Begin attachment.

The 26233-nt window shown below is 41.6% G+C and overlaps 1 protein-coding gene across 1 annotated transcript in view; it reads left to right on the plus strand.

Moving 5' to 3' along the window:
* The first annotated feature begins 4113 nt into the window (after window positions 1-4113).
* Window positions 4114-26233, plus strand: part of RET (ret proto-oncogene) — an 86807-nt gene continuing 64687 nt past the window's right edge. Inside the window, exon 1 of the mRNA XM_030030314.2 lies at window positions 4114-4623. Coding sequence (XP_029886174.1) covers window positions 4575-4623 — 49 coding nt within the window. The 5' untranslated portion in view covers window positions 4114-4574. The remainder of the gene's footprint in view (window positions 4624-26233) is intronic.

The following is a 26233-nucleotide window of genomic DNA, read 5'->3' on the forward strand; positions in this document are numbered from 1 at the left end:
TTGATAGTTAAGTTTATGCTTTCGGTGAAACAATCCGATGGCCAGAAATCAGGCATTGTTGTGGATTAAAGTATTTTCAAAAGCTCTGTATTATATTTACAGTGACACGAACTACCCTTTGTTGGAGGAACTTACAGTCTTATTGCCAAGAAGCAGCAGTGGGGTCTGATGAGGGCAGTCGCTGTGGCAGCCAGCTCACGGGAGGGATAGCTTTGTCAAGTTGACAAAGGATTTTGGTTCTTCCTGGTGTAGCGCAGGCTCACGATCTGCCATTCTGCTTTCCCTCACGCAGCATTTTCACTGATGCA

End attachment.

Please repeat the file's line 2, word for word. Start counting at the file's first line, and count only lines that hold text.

Moving 5' to 3' along the window: